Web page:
Brexit: will it happen? Should it happen? Can it happen? You would think, from the challenges made to Brexit from Gina Miller’s legal challenge to Dominic Grieve’s political manoeuvrings to the House of Lords’ implication that the British people did not know what they were voting for, that the answer to these questions is an emphatic no. But it ignores the simple truth that Brexit has to happen.
In Britain, we live in what can be referred to as a procedural democracy; it means, quite simply, that because the procedure is legitimate, so too is the outcome. When you remember this, it becomes clear that, despite the margin of victory for the Leave campaign – often touted as a sign of its illegitimacy – it remains legitimate.
Let’s look at the statistics: we all know that 52% of the voting population that voted, voted to Leave; 48% of the same group voted to Remain. Given that a majoritarian democratic system, which is one under which we live, requires a simple majority (50% + 1), this means the outcome of the Brexit referendum was legitimate, pure and simple.
But then there are confounding facts: only 72.2% of the voting population voted, so this means the percentages stated above (58:42) are actually 37% and 35% correspondingly. So surely the fact that only a third of British people voted to Leave means the Brexit vote is illegitimate?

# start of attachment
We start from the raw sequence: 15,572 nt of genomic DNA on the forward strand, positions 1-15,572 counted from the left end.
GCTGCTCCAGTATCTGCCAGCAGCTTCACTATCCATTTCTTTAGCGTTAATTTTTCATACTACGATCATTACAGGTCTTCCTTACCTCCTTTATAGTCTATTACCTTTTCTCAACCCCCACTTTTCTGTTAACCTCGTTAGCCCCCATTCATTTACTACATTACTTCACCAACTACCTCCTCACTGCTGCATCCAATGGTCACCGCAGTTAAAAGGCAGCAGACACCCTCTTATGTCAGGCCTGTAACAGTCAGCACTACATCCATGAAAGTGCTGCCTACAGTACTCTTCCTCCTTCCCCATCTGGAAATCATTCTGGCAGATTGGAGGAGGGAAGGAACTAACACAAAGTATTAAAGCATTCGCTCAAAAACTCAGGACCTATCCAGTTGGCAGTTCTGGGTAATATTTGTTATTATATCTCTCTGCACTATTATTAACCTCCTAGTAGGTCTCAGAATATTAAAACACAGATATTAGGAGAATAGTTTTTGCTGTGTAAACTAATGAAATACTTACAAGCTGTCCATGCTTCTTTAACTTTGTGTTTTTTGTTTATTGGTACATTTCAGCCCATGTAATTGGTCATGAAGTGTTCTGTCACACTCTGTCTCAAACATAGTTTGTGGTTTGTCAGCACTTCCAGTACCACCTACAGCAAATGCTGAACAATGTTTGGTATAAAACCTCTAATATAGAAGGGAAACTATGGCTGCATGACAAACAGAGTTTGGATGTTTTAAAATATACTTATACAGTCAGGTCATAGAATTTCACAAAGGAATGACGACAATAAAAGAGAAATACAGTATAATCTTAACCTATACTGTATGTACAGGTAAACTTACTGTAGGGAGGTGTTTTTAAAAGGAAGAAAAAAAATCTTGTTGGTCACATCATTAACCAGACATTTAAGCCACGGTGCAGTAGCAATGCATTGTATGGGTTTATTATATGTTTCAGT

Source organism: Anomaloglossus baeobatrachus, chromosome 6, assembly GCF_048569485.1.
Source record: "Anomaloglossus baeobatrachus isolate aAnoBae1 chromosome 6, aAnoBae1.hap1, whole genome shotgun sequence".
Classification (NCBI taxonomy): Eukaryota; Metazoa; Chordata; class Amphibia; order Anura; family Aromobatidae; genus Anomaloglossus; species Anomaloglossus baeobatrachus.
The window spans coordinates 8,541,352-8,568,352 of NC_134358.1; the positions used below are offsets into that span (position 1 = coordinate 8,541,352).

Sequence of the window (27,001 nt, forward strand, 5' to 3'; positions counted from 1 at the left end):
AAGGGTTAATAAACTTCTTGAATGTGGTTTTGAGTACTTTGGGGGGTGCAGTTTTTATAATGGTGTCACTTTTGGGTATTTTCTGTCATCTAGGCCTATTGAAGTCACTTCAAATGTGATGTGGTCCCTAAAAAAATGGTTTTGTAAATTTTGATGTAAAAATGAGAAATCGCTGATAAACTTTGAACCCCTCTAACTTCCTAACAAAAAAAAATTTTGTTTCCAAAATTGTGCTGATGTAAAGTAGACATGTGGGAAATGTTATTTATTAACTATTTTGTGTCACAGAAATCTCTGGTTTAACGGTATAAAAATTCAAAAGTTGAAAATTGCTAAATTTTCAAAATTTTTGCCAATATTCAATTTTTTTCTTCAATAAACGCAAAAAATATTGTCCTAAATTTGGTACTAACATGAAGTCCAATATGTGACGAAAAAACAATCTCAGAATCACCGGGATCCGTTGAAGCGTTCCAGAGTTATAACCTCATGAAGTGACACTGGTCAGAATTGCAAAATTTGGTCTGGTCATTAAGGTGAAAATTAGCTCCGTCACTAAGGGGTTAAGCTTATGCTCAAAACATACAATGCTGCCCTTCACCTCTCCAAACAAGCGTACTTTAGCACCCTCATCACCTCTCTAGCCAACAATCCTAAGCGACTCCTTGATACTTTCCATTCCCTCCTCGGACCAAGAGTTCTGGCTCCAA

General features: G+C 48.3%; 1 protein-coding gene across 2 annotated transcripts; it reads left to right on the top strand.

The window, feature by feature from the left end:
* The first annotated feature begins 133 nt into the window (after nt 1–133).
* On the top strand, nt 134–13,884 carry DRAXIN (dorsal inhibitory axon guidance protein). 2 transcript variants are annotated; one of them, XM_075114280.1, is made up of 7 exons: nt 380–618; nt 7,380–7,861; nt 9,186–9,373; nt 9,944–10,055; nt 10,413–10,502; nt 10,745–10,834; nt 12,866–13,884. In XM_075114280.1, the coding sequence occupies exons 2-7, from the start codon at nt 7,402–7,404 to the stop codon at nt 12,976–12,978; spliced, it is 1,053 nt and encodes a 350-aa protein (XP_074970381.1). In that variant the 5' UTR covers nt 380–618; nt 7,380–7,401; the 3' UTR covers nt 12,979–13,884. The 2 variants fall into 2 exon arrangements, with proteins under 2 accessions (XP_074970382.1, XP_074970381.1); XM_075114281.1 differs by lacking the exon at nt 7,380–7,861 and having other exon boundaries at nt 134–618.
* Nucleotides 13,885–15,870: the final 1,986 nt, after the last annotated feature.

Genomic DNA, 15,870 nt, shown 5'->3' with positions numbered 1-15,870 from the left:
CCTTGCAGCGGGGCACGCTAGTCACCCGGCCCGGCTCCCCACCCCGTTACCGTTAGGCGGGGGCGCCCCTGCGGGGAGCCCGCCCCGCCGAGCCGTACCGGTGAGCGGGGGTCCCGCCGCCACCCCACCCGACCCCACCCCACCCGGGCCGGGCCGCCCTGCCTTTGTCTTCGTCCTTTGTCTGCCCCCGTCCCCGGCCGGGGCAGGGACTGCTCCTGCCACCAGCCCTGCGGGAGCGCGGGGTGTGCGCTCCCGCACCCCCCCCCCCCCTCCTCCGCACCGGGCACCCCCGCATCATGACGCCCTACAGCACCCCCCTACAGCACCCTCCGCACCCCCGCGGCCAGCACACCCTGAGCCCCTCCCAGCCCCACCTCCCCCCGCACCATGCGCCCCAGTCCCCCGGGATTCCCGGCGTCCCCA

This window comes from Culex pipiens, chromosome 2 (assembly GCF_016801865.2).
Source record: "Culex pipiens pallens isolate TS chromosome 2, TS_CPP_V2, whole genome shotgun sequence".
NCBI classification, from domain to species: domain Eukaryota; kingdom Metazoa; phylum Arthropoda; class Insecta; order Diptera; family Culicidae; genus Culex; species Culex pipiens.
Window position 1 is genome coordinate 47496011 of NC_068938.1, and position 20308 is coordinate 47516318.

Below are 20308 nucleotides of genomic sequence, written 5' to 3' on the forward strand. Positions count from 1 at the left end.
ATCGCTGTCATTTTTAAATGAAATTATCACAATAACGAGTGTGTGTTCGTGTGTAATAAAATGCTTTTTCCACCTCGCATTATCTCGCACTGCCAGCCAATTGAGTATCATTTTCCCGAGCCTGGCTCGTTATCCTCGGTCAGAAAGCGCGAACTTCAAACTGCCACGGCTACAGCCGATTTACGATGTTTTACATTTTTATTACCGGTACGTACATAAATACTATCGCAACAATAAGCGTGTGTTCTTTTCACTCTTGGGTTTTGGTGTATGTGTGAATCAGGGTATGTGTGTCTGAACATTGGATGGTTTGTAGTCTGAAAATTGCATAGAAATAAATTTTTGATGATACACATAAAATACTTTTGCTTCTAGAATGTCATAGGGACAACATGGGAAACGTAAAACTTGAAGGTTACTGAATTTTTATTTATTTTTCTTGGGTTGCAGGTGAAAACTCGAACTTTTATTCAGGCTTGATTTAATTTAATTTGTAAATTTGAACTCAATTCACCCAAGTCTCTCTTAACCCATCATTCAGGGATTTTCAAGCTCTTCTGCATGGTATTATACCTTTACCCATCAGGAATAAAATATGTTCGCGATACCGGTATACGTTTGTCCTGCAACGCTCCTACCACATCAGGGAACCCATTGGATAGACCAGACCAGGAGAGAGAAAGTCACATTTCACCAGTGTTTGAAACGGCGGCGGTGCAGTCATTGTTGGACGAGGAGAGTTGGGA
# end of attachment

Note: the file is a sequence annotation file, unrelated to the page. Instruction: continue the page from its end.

There are two problems with this: first, it is the assumption that those who didn’t vote oppose the outcome, and would have voted Remain if they had. This is an electoral fallacy that does not deserve consideration: those who did not vote had as many reasons for their decision as those who did vote, and it is incredibly patronising to group them all together like that.
But the second problem is more procedural, and it is based on the simple fact that voting is an act of consent. When an electorate makes the decision to vote on an issue, they are consenting to the outcome before the procedure begins; it is a recognition of the shared determination that, no matter the outcome, the group voting wishes to stay together and this is the fairest and most honest way of securing that future; it is, in essence, democracy. To put this in less theoretical terms, it is as if the group stands before a set of scales, each holding a marble weighing exactly one pound (1 lb.), and placing their marble collectively on either end of the scale. Everyone is content that the scales are weighted correctly, and so whichever end weighs more wins.
When the question is posed in this way, that all who voted are consenting to the outcome of the process in advance of the process taking place, the Leave vote experienced not only a majority (52%) of the vote, but a super-majority (72%). To quote one Tory MP, “we’re all Leavers now”, just as we’d all be Remainers if Leave had lost. But it didn’t; in fact, it won by the widest margin British politics has enjoyed for a long time.